The race for a vaccine against COVID19 recalls past efforts to conquer infectious diseases. Dr. Larry Brilliant learned about epidemics while working to eradicate smallpox in India in the 1970s. An estimated 300 million people died from smallpox in the 20th century alone. Because all cases needed to be identified in order to vaccinate those around the patient, he and scores of Indian health workers went door-to-door checking more than 100 million households. They used unorthodox methods – like parades with elephants to lure children into view. Finally, on October 16, 1975 two-year-old Rahima Banu was the last person to be diagnosed with Variola Major–the deadliest strain of the smallpox virus.
But smallpox remains the only infectious disease to have been globally extinguished. Energized by the success of the smallpox program, the global public health community moved to tackle another ancient scourge: polio, a killer virus which paralyzed more than 300,000 people that year. The new campaign surged ahead, and polio was eliminated from 118 countries in only 14 years. But there have been setbacks, largely due to the lack of public trust and today it remains active in two countries.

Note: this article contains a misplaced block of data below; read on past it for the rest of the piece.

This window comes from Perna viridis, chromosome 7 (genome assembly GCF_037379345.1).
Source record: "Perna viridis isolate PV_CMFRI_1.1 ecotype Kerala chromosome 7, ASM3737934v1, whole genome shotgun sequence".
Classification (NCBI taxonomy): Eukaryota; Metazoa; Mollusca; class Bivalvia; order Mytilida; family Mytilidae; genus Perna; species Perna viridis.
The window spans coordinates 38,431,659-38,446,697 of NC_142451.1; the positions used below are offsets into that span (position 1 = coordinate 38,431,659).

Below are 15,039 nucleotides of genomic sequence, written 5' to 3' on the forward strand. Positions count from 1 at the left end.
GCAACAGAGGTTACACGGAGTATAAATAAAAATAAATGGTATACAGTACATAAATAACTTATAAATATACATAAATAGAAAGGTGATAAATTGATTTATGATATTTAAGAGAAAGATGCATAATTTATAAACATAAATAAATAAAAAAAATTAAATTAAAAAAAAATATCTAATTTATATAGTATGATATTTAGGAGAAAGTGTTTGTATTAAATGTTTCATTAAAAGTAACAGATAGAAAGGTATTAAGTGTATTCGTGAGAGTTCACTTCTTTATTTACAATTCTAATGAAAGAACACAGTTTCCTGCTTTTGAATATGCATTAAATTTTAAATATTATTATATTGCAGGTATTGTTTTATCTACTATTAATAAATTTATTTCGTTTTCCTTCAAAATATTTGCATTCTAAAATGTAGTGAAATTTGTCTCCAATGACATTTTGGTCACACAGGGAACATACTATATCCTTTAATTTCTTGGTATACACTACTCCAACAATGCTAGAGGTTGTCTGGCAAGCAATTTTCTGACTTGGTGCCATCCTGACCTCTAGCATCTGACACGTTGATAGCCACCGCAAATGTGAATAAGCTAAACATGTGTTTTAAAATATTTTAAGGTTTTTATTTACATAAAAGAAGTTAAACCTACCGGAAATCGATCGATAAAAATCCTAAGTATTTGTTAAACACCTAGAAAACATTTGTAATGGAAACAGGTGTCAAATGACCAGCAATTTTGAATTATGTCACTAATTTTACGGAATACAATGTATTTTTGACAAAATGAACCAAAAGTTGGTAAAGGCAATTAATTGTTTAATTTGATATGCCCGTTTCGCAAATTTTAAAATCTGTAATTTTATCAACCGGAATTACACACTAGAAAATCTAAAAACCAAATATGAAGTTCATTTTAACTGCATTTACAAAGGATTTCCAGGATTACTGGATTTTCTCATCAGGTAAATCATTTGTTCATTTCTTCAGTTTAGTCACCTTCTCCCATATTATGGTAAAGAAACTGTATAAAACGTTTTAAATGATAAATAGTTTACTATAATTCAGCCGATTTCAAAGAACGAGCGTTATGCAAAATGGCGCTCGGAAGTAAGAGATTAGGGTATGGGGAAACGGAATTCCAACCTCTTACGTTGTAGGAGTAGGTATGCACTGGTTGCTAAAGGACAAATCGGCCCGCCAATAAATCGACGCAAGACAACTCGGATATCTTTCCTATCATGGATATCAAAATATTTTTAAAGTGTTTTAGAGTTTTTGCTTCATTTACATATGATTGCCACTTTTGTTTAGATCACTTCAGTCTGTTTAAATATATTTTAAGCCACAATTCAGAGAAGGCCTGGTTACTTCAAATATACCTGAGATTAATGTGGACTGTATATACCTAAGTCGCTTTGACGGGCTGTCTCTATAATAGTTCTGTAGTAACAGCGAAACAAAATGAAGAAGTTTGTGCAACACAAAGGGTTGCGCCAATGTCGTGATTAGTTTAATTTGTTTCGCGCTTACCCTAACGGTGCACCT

Today, in fighting the coronavirus, Dr. Brilliant is urging the U.S. to speed up testing, the mobilization of medical supplies and building of field hospitals, and for public health experts to think outside the box, a hallmark of the effort that eradicated smallpox.